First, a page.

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Get Rid Of Mice & Rats

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The first step to solving any rodent problem is to know if it's rats or mice you're up against. You need to be sure you have a mouse problem and not a rat infestation. Steps towards solving the problem will vary depending on which species has invaded your home or business.

Since both rats and mice are nocturnal creatures; it's unlikely you'll actually see either during the day Although, if seen in daylight, mice are easy to identify. Compared to rats mice are much smaller in size. Mice have longer, thinner tails covered in fur with small, round ears.

Knowing the difference between rats and mice will help save you time, money and heartache.

Rodent Identification

Both mice and rats are nocturnal creatures and are rarely seen in daylight. Rats and mice often forage for food over night, when most residents of the house are sleeping. Even if you do catch sight or sound of a rodent invader, it might only be for a second or two not leaving enough time to identify the species correctly.

Mice are smaller than rats and have larger ears. Mice will have gray or brown fur with white bellies. The head of a mouse is triangular with long whiskers. Mice have long tails with hair.

Mice are smaller than rats and have larger ears. Mice will have gray or brown fur with white bellies. The head of a mouse is triangular with long whiskers. Mice have long tails with hair.

Rats are larger than mice and leave behind larger droppings. Rats may be black, gray or brown with white stomachs. The head a rat is more blunt in appearance when compared to a mouse Rats have tails that are pinkish, long, and hairless.

Rats are larger than mice and leave behind larger droppings. Rats may be black, gray or brown with white stomachs. The head a rat is more blunt in appearance when compared to a mouse Rats have tails that are pinkish, long, and hairless.


Rodent Behavior

In general, both rats and mice are shy preferring to hide. Mice and rats are both nocturnal, only venturing away from their nests at night. Although rats and mice are known to walk around in dirty places, rats, tend to leave greasy marks on walls and along baseboards where they travel back and forth each night.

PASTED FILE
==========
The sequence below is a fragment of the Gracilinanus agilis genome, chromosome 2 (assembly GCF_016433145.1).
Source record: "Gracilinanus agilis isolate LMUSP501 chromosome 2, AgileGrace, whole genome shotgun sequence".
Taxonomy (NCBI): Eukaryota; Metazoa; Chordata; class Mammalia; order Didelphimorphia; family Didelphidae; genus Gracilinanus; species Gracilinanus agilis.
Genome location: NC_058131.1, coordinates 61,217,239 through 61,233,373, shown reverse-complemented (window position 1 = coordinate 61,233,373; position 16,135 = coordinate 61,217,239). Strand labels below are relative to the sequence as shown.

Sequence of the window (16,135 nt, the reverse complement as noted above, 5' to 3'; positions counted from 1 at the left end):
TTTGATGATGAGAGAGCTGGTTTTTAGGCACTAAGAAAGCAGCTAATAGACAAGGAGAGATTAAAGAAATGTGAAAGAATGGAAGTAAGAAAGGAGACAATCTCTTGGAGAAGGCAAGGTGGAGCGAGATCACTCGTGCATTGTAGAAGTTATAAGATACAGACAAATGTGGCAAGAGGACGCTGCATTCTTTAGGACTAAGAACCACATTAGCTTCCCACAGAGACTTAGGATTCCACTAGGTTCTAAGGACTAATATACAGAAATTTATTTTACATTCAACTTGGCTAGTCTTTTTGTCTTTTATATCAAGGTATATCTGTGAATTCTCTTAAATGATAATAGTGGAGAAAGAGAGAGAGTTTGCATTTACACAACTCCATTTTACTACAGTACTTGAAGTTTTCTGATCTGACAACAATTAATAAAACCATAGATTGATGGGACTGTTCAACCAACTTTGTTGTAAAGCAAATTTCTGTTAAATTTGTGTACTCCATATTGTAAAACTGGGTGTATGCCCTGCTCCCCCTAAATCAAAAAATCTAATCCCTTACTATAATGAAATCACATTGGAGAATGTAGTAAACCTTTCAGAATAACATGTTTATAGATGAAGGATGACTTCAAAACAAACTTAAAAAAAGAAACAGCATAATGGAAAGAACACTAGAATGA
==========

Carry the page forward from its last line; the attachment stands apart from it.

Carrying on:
Mice and rats seek out warm, secluded places to nest, find food and birth their young. Mice and rats both give birth to several young therefore starting an infestation in a any type of structure quickly! Rats and mice seek out food around the property while chewing their way through storage containers, wood or drywall.

Mice and rats have sharp teeth that continually grow, so they gnaw and chew on things. Rats are well-known for chewing through electrical wires and small plumbing lines.


Preventing Rodents

The most effective rat and mouse control begins with prevention. Trash should be disposed of properly, and in a sanitary manner. Sanitation practices must be maintained. Human as well as pet food must be kept in sealed containers. Standing water and moisture leaks should be repaired. Man-placed rodent shelters such as wood piles and overgrown weedy areas should be eliminated.

The most effective form control measure for rats and mice is to limit food, water, shelter, and access to structures. Rats and mice are both able to squeeze through holes that appear much too small for them. Preventing rodents begins by following steps outlined at the bottom of this page.

f you're frightened or unsure about mice invading your property, Gladhill Services offers the easiest and most reliable solutions for rodent problems.  We provide a quick, 100% guaranteed service to rid your home or business of rats and mice. 


Rodent Proofing Tips

  • Seal all entry points such as sewers, cracks, crevices, and air vents.
  • Repair or replace damaged screens around the foundation and under eaves
  • Install a tightly-fitted access panel or door for the crawl space.
  • Seal all openings around pipes, cables, and wires that enter through walls or the foundation. 
  • Be sure that windows are screened and that screens are in good condition.
  • Cover rooftop plumbing vent pipes with screens.
  • Make sure exterior doors are tightly fitted with weatherproofing at bottoms.

Get Rid Of Mice Like A Boss